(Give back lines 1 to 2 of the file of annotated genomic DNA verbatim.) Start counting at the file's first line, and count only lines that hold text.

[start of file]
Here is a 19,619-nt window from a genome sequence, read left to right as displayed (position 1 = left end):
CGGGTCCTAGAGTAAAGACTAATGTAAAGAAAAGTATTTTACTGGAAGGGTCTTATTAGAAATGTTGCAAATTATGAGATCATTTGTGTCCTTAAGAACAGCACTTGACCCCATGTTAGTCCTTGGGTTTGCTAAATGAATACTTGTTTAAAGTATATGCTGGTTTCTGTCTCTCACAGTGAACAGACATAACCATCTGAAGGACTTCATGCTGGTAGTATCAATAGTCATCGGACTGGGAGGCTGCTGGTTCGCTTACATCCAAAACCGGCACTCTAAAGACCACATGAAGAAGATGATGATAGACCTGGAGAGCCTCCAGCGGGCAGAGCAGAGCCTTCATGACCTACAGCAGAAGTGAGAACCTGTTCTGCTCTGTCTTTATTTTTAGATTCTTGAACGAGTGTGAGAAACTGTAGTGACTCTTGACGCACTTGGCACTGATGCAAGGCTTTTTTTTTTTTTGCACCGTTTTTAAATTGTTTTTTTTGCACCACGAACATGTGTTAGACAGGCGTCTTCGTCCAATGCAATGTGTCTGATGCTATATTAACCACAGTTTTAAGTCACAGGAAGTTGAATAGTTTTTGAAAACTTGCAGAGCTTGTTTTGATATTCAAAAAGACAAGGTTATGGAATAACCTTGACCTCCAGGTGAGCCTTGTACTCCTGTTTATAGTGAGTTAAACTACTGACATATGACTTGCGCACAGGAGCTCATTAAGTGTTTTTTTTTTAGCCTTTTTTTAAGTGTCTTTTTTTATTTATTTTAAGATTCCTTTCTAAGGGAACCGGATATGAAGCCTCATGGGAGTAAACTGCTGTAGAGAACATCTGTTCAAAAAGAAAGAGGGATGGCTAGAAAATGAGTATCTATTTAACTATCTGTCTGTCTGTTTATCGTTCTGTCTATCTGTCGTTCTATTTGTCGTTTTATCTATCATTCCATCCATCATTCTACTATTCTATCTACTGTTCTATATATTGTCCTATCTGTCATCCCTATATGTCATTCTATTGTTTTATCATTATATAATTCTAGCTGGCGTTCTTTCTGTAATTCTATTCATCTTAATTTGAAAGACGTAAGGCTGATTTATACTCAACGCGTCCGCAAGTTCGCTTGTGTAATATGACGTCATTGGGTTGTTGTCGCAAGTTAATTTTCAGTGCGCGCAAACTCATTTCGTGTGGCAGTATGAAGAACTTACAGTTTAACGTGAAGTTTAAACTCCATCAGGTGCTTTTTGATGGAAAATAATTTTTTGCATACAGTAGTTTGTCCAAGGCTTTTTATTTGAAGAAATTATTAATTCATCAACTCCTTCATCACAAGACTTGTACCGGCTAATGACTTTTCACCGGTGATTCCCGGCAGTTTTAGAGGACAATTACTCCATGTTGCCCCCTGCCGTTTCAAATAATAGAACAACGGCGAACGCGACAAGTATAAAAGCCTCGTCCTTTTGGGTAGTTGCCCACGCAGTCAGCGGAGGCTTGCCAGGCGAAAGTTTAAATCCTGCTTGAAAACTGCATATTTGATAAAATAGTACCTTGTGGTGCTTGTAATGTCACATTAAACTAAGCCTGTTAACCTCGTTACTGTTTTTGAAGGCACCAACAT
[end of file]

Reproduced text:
Here is a 19,619-nt window from a genome sequence, read left to right as displayed (position 1 = left end):
CGGGTCCTAGAGTAAAGACTAATGTAAAGAAAAGTATTTTACTGGAAGGGTCTTATTAGAAATGTTGCAAATTATGAGATCATTTGTGTCCTTAAGAACAGCACTTGACCCCATGTTAGTCCTTGGGTTTGCTAAATGAATACTTGTTTAAAGTATATGCTGGTTTCTGTCTCTCACAGTGAACAGACATAACCATCTGAAGGACTTCATGCTGGTAGTATCAATAGTCATCGGACTGGGAGGCTGCTGGTTCGCTTACATCCAAAACCGGCACTCTAAAGACCACATGAAGAAGATGATGATAGACCTGGAGAGCCTCCAGCGGGCAGAGCAGAGCCTTCATGACCTACAGCAGAAGTGAGAACCTGTTCTGCTCTGTCTTTATTTTTAGATTCTTGAACGAGTGTGAGAAACTGTAGTGACTCTTGACGCACTTGGCACTGATGCAAGGCTTTTTTTTTTTTTGCACCGTTTTTAAATTGTTTTTTTTGCACCACGAACATGTGTTAGACAGGCGTCTTCGTCCAATGCAATGTGTCTGATGCTATATTAACCACAGTTTTAAGTCACAGGAAGTTGAATAGTTTTTGAAAACTTGCAGAGCTTGTTTTGATATTCAAAAAGACAAGGTTATGGAATAACCTTGACCTCCAGGTGAGCCTTGTACTCCTGTTTATAGTGAGTTAAACTACTGACATATGACTTGCGCACAGGAGCTCATTAAGTGTTTTTTTTTTAGCCTTTTTTTAAGTGTCTTTTTTTATTTATTTTAAGATTCCTTTCTAAGGGAACCGGATATGAAGCCTCATGGGAGTAAACTGCTGTAGAGAACATCTGTTCAAAAAGAAAGAGGGATGGCTAGAAAATGAGTATCTATTTAACTATCTGTCTGTCTGTTTATCGTTCTGTCTATCTGTCGTTCTATTTGTCGTTTTATCTATCATTCCATCCATCATTCTACTATTCTATCTACTGTTCTATATATTGTCCTATCTGTCATCCCTATATGTCATTCTATTGTTTTATCATTATATAATTCTAGCTGGCGTTCTTTCTGTAATTCTATTCATCTTAATTTGAAAGACGTAAGGCTGATTTATACTCAACGCGTCCGCAAGTTCGCTTGTGTAATATGACGTCATTGGGTTGTTGTCGCAAGTTAATTTTCAGTGCGCGCAAACTCATTTCGTGTGGCAGTATGAAGAACTTACAGTTTAACGTGAAGTTTAAACTCCATCAGGTGCTTTTTGATGGAAAATAATTTTTTGCATACAGTAGTTTGTCCAAGGCTTTTTATTTGAAGAAATTATTAATTCATCAACTCCTTCATCACAAGACTTGTACCGGCTAATGACTTTTCACCGGTGATTCCCGGCAGTTTTAGAGGACAATTACTCCATGTTGCCCCCTGCCGTTTCAAATAATAGAACAACGGCGAACGCGACAAGTATAAAAGCCTCGTCCTTTTGGGTAGTTGCCCACGCAGTCAGCGGAGGCTTGCCAGGCGAAAGTTTAAATCCTGCTTGAAAACTGCATATTTGATAAAATAGTACCTTGTGGTGCTTGTAATGTCACATTAAACTAAGCCTGTTAACCTCGTTACTGTTTTTGAAGGCACCAACAT